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The Medieval Warm Period and Little Ice Age in Russia
Reference
Demezhko, D.Yu. and Shchapov, V.A. 2001. 80,000 years ground surface temperature history inferred from the temperature-depth log measured in the superdeep hole SG-4 (the Urals, Russia). Global and Planetary Change 29: 167-178.

What was done
Whereas most boreholes do not exceed 1 km depth, which limits the length of the ground surface temperature history reconstruction by this method to only the last few centuries, the authors studied a borehole extending to more than 5 km depth, allowing them to reconstruct an 80,000-year history of ground surface temperature. This borehole was located in the Middle Urals within the western rim of the Tagil subsidence (5824' N, 5944'E).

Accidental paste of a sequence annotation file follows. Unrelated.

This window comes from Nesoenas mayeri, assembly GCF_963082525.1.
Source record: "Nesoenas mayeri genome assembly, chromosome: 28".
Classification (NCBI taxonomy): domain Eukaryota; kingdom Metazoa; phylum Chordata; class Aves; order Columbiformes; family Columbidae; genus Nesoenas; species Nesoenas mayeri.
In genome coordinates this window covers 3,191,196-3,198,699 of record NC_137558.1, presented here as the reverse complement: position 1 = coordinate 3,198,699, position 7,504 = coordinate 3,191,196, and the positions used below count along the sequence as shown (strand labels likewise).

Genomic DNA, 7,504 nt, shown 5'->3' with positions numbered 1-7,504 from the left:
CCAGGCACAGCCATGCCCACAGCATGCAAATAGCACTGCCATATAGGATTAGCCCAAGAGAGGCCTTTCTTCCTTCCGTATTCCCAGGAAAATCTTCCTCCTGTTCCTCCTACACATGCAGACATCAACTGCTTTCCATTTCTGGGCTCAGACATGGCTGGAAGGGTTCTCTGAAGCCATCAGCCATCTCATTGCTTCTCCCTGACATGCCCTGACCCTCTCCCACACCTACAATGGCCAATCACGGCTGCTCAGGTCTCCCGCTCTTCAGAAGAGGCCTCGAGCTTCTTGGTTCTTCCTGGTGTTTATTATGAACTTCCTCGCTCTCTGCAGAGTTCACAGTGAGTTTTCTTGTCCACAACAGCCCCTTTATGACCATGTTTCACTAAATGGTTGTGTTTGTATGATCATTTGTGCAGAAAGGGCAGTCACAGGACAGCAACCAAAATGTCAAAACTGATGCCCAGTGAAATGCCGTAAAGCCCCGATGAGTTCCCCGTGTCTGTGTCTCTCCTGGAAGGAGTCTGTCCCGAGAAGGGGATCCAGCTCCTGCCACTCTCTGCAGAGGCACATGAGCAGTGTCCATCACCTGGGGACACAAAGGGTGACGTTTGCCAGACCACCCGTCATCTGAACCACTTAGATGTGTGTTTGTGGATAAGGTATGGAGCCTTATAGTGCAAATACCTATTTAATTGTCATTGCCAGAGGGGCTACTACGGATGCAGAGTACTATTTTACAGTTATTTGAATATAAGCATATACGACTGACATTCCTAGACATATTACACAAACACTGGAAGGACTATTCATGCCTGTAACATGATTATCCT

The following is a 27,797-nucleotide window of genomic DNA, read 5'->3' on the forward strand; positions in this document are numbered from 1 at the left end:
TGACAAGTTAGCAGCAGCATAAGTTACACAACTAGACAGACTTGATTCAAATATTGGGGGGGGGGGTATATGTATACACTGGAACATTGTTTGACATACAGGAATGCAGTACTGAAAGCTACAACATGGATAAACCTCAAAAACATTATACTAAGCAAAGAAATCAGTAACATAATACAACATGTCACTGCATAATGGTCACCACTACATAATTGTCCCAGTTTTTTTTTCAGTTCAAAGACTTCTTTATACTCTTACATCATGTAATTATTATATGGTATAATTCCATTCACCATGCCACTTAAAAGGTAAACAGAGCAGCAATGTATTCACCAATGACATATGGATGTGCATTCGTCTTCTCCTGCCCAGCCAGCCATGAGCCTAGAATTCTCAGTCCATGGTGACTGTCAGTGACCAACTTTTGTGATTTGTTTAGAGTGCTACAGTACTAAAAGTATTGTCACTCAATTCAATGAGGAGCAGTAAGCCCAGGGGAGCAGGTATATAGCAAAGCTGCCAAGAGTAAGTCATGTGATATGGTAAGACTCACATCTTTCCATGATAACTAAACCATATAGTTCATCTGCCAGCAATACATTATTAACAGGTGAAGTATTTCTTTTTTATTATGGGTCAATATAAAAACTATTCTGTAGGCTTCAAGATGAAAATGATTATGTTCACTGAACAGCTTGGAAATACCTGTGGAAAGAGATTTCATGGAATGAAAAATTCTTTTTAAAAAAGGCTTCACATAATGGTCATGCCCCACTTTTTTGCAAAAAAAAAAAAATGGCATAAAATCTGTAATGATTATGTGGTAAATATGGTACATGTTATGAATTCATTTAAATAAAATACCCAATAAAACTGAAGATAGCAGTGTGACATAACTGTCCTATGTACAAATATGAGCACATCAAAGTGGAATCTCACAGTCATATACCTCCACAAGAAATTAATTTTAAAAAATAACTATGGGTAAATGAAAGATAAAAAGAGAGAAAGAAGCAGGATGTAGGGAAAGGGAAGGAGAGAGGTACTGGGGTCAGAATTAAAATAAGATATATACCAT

What was learned
The reconstructed temperature history revealed the existence of a number of climatic excursions, including the "Holocene Optimum 4000-6000 years ago, Medieval Warm Period with a culmination about 1000 years ago and Little Ice Age 200-500 years ago." Furthermore, the mean temperature of the Medieval Warm Period was determined to be more elevated above the mean temperature of the past century than the mean temperature of the Little Ice Age was reduced below that of the past century.

What it means
Once again, we have real-world evidence for the reality of the Medieval Warm Period, as well as its dominance over the past century in terms of its much greater warmth, which flies in the face of the contrary claims of climate alarmists who strive desperately to make current temperatures appear "unprecedented" over the past millennium.